Class: Mammalia

Order: Rodentia

Family Caviidae

Genus Hydrochoerus

Species Hydrochoerus isthmius

The Lifestyle a Pet Capybara Expects 寵物水豚的生活方式 ペットカピバラのライフスタイル

Written by A Couple Who Have Lived With 2 Pet Capybaras for 8 Years

By Marvin Reeder and Elizabeth Ojeda Reeder

Romeo Elizabeth's Room Marvin 21 May 2020

Romeo and Tuff’n relaxing

It has been my observation that Capybaras will rest facing in different directions. They do this in order to be alerted to the first sight of room service delivering their breakfast, or any treats that may be arriving.

Capybaras are much more intelligent than most people realise. The ability to conceptualise is considered a sign of high intelligence. Many people cannot conceptualise, but Tuff’n can! Watch him as he solves his problem

Romeo and Tuff'n in bed with Marvin – Marvin's photo

Romeo and Tuff’n sleep in the family bed with Marvin and Elizabeth every night. They would feel rejected if they were forced to sleep separately from the family

Capybara are very sensitive animals and can be highly adaptable to many different environments. They are also highly intelligent and prefer the comforts of climate control, noise deadening windows, soft cushions to rest on, a comfortable warm bed with a heated blanket and other luxurious and plush surroundings.

Romeo in front of his new LIMO 28 February 2016

Romeo waits for his chauffeur to arrive. Please note the personalised number plate:ROUS. Rodents of Unusual Size for anyone who doesn’t know!

Among the things capybaras need and expect: permanent access to a warm bath and swimming pool, their drinking water to be heated slightly, a full-time masseur, grass and mud.

Romeo and Tuff’n have their own personal vet. She comes to their home, so that they don’t have to do go through the terrifying experience of visiting a public animal hospital. If they require an operation she can anaesthetise them, safely, on the sofa. Romeo is terrified of any building which reminds him of the animal hospital. Taking a capybara to the vet is not only very stressful for the capybara, but can also present many logistical problems. Elizabeth’s sister is a vet and she has created a permanently available prescription for antibiotics in case Romeo or Tuff’n develop an infection, so that they do not have to wait even an extra hour for treatment. Many pet capybaras die because their owners put off seeking treatment due to the cost of visiting a vet who specialises in exotic animals.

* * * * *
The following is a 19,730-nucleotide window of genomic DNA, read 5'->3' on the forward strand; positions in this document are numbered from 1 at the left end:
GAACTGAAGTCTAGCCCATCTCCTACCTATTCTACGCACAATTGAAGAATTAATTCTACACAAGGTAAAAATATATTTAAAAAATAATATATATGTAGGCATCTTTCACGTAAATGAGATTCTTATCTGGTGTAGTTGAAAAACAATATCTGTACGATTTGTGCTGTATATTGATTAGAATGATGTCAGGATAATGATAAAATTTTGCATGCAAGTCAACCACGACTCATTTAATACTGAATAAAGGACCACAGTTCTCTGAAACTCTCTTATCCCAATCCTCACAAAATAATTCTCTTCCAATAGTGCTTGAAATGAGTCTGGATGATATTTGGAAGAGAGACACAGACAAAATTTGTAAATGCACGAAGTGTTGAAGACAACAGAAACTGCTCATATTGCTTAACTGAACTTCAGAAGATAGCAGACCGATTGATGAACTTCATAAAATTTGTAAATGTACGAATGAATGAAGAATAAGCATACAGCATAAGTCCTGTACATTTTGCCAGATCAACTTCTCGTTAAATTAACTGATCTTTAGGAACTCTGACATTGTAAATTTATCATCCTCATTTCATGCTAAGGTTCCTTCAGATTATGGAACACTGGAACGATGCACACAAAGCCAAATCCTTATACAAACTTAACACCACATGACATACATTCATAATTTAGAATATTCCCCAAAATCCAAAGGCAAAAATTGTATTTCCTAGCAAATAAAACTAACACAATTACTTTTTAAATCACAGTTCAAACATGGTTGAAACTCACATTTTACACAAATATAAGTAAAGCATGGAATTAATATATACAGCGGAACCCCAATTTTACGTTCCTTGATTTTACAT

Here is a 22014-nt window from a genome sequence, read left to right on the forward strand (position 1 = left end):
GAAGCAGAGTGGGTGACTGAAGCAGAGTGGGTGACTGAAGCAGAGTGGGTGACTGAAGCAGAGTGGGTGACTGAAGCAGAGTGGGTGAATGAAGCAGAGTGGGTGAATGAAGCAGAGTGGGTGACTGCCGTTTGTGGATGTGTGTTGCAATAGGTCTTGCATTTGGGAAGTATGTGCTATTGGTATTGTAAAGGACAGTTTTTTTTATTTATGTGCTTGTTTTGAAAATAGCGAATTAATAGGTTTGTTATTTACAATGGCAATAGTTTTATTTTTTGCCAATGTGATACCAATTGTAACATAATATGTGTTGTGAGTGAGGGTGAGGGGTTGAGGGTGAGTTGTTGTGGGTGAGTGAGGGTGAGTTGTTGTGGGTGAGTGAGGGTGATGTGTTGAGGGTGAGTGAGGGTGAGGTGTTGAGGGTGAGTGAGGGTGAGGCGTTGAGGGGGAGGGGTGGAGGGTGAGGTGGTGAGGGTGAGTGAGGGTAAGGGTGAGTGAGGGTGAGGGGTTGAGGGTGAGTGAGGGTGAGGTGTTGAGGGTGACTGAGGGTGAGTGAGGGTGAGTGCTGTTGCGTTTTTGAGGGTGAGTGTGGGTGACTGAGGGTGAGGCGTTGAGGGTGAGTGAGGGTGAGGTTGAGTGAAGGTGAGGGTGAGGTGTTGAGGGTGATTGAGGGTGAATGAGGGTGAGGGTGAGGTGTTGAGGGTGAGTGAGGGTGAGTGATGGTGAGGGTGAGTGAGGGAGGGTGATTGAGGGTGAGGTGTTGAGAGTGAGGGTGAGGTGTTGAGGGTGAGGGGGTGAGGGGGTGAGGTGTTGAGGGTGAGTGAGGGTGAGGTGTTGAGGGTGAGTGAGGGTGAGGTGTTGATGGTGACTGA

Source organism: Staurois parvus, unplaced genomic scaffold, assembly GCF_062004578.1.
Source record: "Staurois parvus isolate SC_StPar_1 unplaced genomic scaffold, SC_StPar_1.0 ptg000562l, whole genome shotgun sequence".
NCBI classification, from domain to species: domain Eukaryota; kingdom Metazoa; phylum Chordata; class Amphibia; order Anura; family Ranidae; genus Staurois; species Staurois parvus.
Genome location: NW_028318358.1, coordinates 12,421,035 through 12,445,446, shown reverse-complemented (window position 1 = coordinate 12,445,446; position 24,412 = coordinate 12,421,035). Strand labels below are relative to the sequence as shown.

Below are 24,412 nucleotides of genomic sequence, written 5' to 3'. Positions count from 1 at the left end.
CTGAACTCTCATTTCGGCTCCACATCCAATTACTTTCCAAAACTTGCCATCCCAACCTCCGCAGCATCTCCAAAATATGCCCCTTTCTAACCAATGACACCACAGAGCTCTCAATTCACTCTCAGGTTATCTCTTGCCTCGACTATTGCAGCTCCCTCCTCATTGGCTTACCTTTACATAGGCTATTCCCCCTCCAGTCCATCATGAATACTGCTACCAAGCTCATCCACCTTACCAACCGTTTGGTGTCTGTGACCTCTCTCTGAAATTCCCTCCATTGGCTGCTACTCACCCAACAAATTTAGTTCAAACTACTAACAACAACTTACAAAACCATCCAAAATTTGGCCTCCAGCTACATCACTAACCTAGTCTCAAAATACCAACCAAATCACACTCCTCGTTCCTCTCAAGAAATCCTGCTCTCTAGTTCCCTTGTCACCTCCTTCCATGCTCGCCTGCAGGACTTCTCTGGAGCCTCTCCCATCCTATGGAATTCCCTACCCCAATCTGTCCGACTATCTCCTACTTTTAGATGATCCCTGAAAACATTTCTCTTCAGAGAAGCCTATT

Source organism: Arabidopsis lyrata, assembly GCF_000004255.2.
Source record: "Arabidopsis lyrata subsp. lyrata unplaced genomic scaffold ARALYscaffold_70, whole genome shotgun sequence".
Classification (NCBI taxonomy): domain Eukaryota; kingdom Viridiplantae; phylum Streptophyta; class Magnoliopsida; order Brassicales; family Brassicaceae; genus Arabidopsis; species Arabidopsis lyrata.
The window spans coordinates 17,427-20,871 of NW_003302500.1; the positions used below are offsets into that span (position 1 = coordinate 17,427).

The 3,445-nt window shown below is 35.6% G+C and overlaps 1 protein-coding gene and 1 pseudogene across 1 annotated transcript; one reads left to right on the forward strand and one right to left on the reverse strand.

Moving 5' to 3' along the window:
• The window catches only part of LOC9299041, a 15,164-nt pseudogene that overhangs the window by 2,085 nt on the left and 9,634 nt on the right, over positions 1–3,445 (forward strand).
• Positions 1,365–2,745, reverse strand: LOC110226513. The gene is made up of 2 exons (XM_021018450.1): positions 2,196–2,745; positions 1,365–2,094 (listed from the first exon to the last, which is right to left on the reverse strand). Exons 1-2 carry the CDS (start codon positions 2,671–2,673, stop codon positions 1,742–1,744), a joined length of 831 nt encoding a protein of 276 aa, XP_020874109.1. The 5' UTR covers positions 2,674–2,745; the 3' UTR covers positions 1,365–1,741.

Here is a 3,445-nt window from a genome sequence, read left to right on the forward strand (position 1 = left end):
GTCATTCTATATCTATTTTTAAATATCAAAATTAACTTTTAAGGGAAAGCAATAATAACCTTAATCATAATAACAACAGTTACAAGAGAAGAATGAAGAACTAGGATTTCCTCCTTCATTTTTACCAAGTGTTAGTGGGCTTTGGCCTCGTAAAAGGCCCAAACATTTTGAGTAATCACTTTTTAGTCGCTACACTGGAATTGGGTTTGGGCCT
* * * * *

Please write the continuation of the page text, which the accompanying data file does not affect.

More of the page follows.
Interestingly, not all capybaras require a limousine. Romeo likes to monitor the chauffeur, standing with his front legs on the console, which has been specially padded and carpeted, and whispering instructions into the chauffeur’s ear from time to time, or nibbling his ear. In a limousine Romeo is prevented from having any direct access to the chauffeur by a glass partition. Capybaras may prefer a former racing driver to be their chauffeur; someone who can react quickly to avoid danger.

Romeo Tuff'n Kitchen

Tuff’n, Romeo and Shortrib waiting hopefully in the kitchen.  Every time Romeo and Tuff’n hear sounds emanating from the kitchen, they appear, noses pointing hopefully in the direction of the food

Tuff’n has watched the humans relaxing on li–lo’s in the pool and wants the same experience. He drags his cushion to the side of the pool, jumps in the pool, pulls the cushion in, and relaxes floating:

 Capybaras are exceptionally sensitive emotionally. More so than most humans. They are very aware of the moods of the people around them and can be easily upset. As wild animals their reactions may be instinctive, having evolved over millions of years to protect them from dangers. As a human you may have no idea what you have done to upset them, and why they have suddenly attacked you, with their very sharp teeth.

Capybara teeth are so sharp that the Amerindians of South America used the teeth as a spear point.

Like all rodents, capybaras hate to be controlled. In this, they are the complete opposite of dogs and horses. If you try to control a capybara you will destroy the relationship and the capybara’s trust.